If you’re in the marine trades and are looking to expand your knowledge of the industry in other cultures, then applying for the Ed Monk Scholarship may be just what you’re looking for to gain experience or to get a project off the ground.
The 2015 Ed Monk Scholarship awardee, Orcas Island boatwright Bruce Halabisky, went to the Dutch Caribbean to document the last of the commercial sailboats, such as the one above, that are indigenous to the island of Bonaire.
The Center for Wooden Boats’ Ed Monk scholarship is awarded annually to one or more professionals working in traditional maritime trades and there is still plenty of time to get your application in before the June 17 deadline.
The scholarship was created to further an individual’s knowledge of traditional marine trades in other cultures. Study and research may include current and historical methods of boat construction using different materials, designs based on the functions to be served by the boats, materials available for construction and the state of technology.
Scholarship applicants should explain in a letter or proposal how the project will enrich their existing knowledge and how the funds would be used. The grant budget may include transportation, housing and other appropriate expenses. The background of the applicant in traditional marine trades and two professional references also are required.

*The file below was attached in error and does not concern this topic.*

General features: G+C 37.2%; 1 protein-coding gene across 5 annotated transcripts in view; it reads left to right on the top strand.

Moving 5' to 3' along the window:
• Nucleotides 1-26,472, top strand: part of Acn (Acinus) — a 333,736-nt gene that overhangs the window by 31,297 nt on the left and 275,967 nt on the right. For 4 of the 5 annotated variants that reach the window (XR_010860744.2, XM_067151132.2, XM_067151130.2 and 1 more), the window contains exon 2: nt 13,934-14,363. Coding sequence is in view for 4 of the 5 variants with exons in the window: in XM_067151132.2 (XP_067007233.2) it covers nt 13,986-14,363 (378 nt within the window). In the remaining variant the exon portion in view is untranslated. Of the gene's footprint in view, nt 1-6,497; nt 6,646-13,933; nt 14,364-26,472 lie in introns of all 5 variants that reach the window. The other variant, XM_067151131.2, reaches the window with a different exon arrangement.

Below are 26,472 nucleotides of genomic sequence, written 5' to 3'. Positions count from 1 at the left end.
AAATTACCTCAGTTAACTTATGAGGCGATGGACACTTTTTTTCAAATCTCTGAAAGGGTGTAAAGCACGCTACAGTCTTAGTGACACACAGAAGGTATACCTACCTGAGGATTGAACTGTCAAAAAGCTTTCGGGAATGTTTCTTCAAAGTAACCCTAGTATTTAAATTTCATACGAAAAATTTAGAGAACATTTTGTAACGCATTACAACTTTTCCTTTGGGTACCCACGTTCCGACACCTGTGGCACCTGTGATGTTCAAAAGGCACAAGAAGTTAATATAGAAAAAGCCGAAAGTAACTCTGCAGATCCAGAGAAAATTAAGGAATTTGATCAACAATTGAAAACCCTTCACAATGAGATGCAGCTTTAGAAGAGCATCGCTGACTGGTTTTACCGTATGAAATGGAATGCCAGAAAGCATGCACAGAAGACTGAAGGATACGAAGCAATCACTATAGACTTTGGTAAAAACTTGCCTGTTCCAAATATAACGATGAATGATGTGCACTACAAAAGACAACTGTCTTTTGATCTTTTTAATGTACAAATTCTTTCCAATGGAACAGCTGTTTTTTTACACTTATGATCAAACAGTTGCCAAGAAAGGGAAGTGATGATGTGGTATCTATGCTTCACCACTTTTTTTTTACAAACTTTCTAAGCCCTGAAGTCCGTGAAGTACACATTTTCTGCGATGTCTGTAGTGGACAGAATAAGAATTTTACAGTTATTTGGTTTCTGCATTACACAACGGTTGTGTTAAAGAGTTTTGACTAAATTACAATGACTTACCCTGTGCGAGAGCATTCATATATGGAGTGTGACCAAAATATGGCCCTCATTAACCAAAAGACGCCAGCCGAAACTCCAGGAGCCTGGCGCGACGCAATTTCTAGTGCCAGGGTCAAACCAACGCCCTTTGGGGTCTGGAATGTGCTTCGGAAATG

Decisions by the application committee will be made by or before June 17, 2016, and funds must be used within one year of the award. A written report of the activities and benefit derived from the experience must be submitted to CWB. Grant awards will total $2,000.
The award was named to honor Ed Monk, a prominent and respected Northwest boat designer and builder. The award fund was established by John M. Goodfellow, who has participated in the hands-on-history activities at The Center for Wooden Boats for several decades. He is an advocate of preserving traditional maritime skills and wishes to encourage this through studies of those traditional skills being carried on beyond the applicants’ local regions and local knowledge.
Previous awardees have participated in traditional boatbuilding and documentation around the world, including the Faroe Islands, Thailand, Brazil, Norway, Japan, Portugal, Basque Country, England and the Dutch Caribbean.
The application committee consists of the donor and CWB Founding Director Dick Wagner. Applicants can be from any locality, wishing to study indigenous designs, materials and techniques of other areas.
For more information, contact Dick Wagner at CWB at (206) 382-2628 or firstname.lastname@example.org